Protection for indigenous wildlife

There are two European Directives that seek to ensure the protection of indigenous wildlife.

However, in the last few years there have been repeated calls from lobbies of hunters and farmers to reduce protection for some protected species and large carnivores in particular. Such calls want the challenges posed by coexisting with these animals to be tackled by an increase in hunting, and lowered protection.

Large carnivores like wolves and bears are endangered species according to the Habitats Directive 92/43/EEC, which is the first of the two Directives that protect European biodiversity. Adopted in 1992, the Habitats Directive protects certain species from exploitation and being removed from the wild. It lists over a thousand species of plants and animals as designated for various levels of protection. 

The second is the Birds Directive 2009/147/EC, a legislation to protect European wild birds, which was adopted in 2009. It amended initial legislation laid down in the 1970s under Directive 79/409/EEC. As a result of the Directive, Special Protection Areas were developed for the protection and survival of designated species. Other protection levels were clarified, including the bird species that can be hunted and when, and the sustainable management of species. Guidance has also been issued for hunting under the Directive.

What does the public think?  

There is support from the public for ensuring the safety and protection of endangered animals, with 71% of respondents in 2019’s biodiversity Eurobarometer survey saying that nature protection areas are ‘very important’ for their conservation. 41% of respondents would like to see existing nature and biodiversity rules strengthened, while one of the most popular actions they’d like to see the EU take is to ‘better implement’ these rules.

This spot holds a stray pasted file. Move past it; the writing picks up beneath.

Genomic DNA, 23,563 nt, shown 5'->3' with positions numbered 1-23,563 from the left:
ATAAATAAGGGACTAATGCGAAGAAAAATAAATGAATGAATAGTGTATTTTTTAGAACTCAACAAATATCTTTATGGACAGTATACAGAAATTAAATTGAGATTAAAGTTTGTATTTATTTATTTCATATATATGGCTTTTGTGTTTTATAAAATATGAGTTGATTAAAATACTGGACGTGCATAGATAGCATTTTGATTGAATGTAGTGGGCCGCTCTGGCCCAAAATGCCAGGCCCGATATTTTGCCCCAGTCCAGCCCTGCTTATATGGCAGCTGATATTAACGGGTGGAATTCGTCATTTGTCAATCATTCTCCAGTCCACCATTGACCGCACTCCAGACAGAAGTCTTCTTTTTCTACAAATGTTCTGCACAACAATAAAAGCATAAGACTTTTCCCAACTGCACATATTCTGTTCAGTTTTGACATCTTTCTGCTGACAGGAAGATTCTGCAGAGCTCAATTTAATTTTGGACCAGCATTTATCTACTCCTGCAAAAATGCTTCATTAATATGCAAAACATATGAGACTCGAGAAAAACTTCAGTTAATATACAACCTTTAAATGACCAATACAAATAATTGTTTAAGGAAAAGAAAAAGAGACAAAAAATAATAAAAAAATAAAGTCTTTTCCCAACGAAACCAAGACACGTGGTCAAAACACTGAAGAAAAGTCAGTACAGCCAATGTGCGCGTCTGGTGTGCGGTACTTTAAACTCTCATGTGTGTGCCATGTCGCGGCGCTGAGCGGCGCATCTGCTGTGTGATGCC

However, some sectors continue to urge the European Commission to provide more flexibility to Member States in the management of large carnivore populations.

Policy - current state of play

The European Commission’s Regulatory Fitness and Performance Programme (REFIT), which conducted a fitness review of the Directives in 2016, determined that they were relevant and appropriate, but that there were some issues with their implementation and enforcement. For instance, the study revealed that EU co-funding for Natura 2000, a network of sites which protect species, only covered up to a maximum of 19% of financial needs. The study demonstrated that Member States could not make up for the shortfall. 

Following the fitness review, the EU developed an Action Plan for Nature, People and the Economy to improve the implementation and enforcement of the Directives.

In 2019 the Court of Justice of the European Union confirmed the strict protection of the wolf in Europe, saying that hunting permits should be delivered only in exceptional cases, and as a very last resort after non-lethal measures have been adequately implemented and have failed. 

Eurogroup for Animals

To ensure the continued protection of endangered species, Eurogroup for Animals will advocate to maintain the Annexes of the Directives in their current form, as well as for an improvement to the conservation of protected species. 

Looking to the future, we would like to see better implementation and enforcement of the Habitats Directive 92/43/EEC and Birds Directive 2009/147/EC. Eurogroup for Animals also advocates for measures to prevent conflicts and increase acceptance and coexistence with large carnivores.